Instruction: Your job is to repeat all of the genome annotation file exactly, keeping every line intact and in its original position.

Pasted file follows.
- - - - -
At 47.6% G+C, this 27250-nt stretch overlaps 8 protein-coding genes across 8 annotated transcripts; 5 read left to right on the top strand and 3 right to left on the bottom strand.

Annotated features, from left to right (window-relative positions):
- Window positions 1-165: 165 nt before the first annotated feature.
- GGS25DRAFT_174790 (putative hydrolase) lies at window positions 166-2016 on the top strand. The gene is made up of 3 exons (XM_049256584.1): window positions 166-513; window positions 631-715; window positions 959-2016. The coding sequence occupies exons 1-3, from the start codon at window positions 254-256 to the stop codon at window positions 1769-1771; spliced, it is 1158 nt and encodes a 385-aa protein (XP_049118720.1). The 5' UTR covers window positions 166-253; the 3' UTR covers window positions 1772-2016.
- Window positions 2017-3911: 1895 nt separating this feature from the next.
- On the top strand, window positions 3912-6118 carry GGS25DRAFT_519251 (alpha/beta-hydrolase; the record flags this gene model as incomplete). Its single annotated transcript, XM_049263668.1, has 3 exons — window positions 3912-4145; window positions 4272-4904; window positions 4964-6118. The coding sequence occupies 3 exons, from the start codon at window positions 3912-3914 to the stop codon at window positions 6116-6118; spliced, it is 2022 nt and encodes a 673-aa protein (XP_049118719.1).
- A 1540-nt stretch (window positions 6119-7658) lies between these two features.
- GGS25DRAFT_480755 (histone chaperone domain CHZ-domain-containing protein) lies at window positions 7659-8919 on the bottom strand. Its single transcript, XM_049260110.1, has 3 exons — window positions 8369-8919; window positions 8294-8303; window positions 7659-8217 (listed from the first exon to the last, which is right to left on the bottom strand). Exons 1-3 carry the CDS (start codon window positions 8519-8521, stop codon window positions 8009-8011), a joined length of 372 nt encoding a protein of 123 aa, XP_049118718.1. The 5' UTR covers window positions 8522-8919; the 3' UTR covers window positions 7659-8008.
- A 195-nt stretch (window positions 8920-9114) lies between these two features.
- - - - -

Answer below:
At 47.6% G+C, this 27250-nt stretch overlaps 8 protein-coding genes across 8 annotated transcripts; 5 read left to right on the top strand and 3 right to left on the bottom strand.

Annotated features, from left to right (window-relative positions):
- Window positions 1-165: 165 nt before the first annotated feature.
- GGS25DRAFT_174790 (putative hydrolase) lies at window positions 166-2016 on the top strand. The gene is made up of 3 exons (XM_049256584.1): window positions 166-513; window positions 631-715; window positions 959-2016. The coding sequence occupies exons 1-3, from the start codon at window positions 254-256 to the stop codon at window positions 1769-1771; spliced, it is 1158 nt and encodes a 385-aa protein (XP_049118720.1). The 5' UTR covers window positions 166-253; the 3' UTR covers window positions 1772-2016.
- Window positions 2017-3911: 1895 nt separating this feature from the next.
- On the top strand, window positions 3912-6118 carry GGS25DRAFT_519251 (alpha/beta-hydrolase; the record flags this gene model as incomplete). Its single annotated transcript, XM_049263668.1, has 3 exons — window positions 3912-4145; window positions 4272-4904; window positions 4964-6118. The coding sequence occupies 3 exons, from the start codon at window positions 3912-3914 to the stop codon at window positions 6116-6118; spliced, it is 2022 nt and encodes a 673-aa protein (XP_049118719.1).
- A 1540-nt stretch (window positions 6119-7658) lies between these two features.
- GGS25DRAFT_480755 (histone chaperone domain CHZ-domain-containing protein) lies at window positions 7659-8919 on the bottom strand. Its single transcript, XM_049260110.1, has 3 exons — window positions 8369-8919; window positions 8294-8303; window positions 7659-8217 (listed from the first exon to the last, which is right to left on the bottom strand). Exons 1-3 carry the CDS (start codon window positions 8519-8521, stop codon window positions 8009-8011), a joined length of 372 nt encoding a protein of 123 aa, XP_049118718.1. The 5' UTR covers window positions 8522-8919; the 3' UTR covers window positions 7659-8008.
- A 195-nt stretch (window positions 8920-9114) lies between these two features.